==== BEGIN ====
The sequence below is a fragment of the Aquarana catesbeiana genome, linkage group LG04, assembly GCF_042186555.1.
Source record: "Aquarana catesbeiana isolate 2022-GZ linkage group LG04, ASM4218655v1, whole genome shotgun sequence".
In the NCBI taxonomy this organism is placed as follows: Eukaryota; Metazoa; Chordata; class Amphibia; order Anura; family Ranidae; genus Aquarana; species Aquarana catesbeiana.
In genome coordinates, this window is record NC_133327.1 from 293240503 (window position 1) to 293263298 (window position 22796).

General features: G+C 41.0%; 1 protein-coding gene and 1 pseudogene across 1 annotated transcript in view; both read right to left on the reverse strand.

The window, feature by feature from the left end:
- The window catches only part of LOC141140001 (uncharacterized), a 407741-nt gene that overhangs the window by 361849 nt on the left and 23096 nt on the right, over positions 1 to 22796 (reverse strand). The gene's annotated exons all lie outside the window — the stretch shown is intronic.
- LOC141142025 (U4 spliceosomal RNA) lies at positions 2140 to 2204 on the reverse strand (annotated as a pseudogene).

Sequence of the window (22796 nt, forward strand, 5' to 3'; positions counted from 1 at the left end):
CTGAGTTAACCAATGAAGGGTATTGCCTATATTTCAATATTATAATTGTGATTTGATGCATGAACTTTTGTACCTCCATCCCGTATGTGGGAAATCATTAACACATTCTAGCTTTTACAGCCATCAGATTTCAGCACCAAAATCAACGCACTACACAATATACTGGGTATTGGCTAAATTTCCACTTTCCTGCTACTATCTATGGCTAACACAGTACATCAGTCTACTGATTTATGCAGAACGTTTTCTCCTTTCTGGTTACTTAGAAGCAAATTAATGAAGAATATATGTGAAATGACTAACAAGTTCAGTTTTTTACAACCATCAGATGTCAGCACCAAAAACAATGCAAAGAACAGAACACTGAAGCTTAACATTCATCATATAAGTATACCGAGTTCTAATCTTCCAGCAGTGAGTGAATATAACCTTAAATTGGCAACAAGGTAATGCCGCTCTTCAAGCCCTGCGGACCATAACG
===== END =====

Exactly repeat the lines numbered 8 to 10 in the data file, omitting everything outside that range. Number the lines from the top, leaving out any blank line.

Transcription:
- LOC141142025 (U4 spliceosomal RNA) lies at positions 2140 to 2204 on the reverse strand (annotated as a pseudogene).

Sequence of the window (22796 nt, forward strand, 5' to 3'; positions counted from 1 at the left end):
CTGAGTTAACCAATGAAGGGTATTGCCTATATTTCAATATTATAATTGTGATTTGATGCATGAACTTTTGTACCTCCATCCCGTATGTGGGAAATCATTAACACATTCTAGCTTTTACAGCCATCAGATTTCAGCACCAAAATCAACGCACTACACAATATACTGGGTATTGGCTAAATTTCCACTTTCCTGCTACTATCTATGGCTAACACAGTACATCAGTCTACTGATTTATGCAGAACGTTTTCTCCTTTCTGGTTACTTAGAAGCAAATTAATGAAGAATATATGTGAAATGACTAACAAGTTCAGTTTTTTACAACCATCAGATGTCAGCACCAAAAACAATGCAAAGAACAGAACACTGAAGCTTAACATTCATCATATAAGTATACCGAGTTCTAATCTTCCAGCAGTGAGTGAATATAACCTTAAATTGGCAACAAGGTAATGCCGCTCTTCAAGCCCTGCGGACCATAACG